Meadowsweet Facts

Meadowsweet Facts
Meadowsweet is deciduous shrub that belongs to the family of roses. It originates from Europe and West Asia. Meadowsweet has been introduced to North America, where it grows in abundance today. It can be found in the meadows, ditches and areas near the roads and streams. Meadowsweet grows on the moist soil, in areas that provide plenty of sunlight (it tolerates partial shade). People cultivate meadowsweet mostly in ornamental purposes. Other than that, meadowsweet is frequently used in medical purposes.
Interesting Meadowsweet Facts:
Meadowsweet is bushy plant, with erect, reddish-purple stem that can reach 3 to 7 feet in height and 1.5 to 4 feet in width.
Meadowsweet produces wrinkled, pinnate leaves composed of lanceolate leaflets with toothed edges. Leaves are dark green colored on the upper surface and pale green on the bottom side.
Meadowsweet produces small, creamy-white or pink colored flowers arranged in the form of large, fluffy clusters at the end of the branches. Flowers contain both types of reproductive organs (perfect flowers).
Meadowsweet blooms between May and August. Flowers emit sweet fragrance which attracts bumblebees, thrips and flies, main pollinators of meadowsweet. Wind also plays role in the pollination of this plant.
Fruit of meadowsweet is pod-like aggregate of follicles.
Meadowsweet propagates via seed and division of the root.
Name meadowsweet refers to the fact that this plant was used as a flavoring agent of alcoholic beverage called mead (made of honey and water) in the past. Besides for mead, meadowsweet was also frequently used to improve taste of beer, wine and vinegar. Meadowsweet is still part of human diet. Some chefs use meadowsweet to add almond-like flavor to soups, fruit salads, jams and sorbets today.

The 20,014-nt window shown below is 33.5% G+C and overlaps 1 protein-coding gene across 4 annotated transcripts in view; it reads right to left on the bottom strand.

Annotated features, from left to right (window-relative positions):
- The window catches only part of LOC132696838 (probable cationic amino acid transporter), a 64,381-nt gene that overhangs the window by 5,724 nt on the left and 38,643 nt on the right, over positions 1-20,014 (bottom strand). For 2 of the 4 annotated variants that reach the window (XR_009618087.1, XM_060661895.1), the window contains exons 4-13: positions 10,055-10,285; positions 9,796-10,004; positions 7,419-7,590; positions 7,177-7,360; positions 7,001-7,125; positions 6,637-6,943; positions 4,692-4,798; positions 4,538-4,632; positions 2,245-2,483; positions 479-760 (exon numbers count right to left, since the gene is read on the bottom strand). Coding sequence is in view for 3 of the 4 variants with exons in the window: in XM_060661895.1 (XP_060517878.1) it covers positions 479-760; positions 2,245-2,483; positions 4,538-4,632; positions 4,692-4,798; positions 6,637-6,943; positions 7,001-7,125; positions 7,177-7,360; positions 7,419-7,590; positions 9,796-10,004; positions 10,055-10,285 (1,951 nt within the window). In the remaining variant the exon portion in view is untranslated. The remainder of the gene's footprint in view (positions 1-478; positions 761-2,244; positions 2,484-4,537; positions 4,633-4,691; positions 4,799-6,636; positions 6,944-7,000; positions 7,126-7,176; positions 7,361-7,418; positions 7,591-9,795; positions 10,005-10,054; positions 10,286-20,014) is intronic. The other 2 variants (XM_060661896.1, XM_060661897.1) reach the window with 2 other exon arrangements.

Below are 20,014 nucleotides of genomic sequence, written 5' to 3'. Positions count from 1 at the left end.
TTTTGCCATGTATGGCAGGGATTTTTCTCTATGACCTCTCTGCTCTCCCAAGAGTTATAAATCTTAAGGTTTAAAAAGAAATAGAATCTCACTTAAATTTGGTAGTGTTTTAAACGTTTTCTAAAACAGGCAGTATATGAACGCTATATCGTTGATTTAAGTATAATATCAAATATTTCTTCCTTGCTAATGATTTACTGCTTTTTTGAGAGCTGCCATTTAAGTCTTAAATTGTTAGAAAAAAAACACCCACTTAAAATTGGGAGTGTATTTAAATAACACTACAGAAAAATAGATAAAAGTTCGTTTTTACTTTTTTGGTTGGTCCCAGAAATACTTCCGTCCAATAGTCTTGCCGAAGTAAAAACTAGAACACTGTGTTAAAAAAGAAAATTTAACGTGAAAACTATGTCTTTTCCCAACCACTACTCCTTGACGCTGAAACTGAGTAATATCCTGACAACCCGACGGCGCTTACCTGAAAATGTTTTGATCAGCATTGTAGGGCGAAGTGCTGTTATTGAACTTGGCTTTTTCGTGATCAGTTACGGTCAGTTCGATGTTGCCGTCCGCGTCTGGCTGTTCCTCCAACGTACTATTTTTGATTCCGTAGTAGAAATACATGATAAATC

Meadowsweet was inevitable part of wedding ceremonies in the past (used both for scattering and preparation of bridal garlands). That's why it is also known as "bridewort".
Meadowsweet was used to repel fleas and lice and to mask unpleasant smell in the houses during the Middle Ages.
Salicylic acid, basic ingredient of aspirin (worldwide known drug used in treatment of minor pains and fever), was first isolated from meadowsweet during the 19th century.
Meadowsweet contains substances that are effective in treatment of inflammation, fever, cough, headache, rheumatism and diarrhea. It can be also used to facilitate digestion and for cleansing of eyes (in the form of lotion).
Flowers of meadowsweet are often used for the preparation of potpourris (mixtures of dried flowers which release pleasant smell).
Meadowsweet has strong root system that can be used in the control of erosion.
Root of meadowsweet can be used as a source of black dye.
Meadowsweet is perennial plant, which means that it can survive more than 2 years in the wild.

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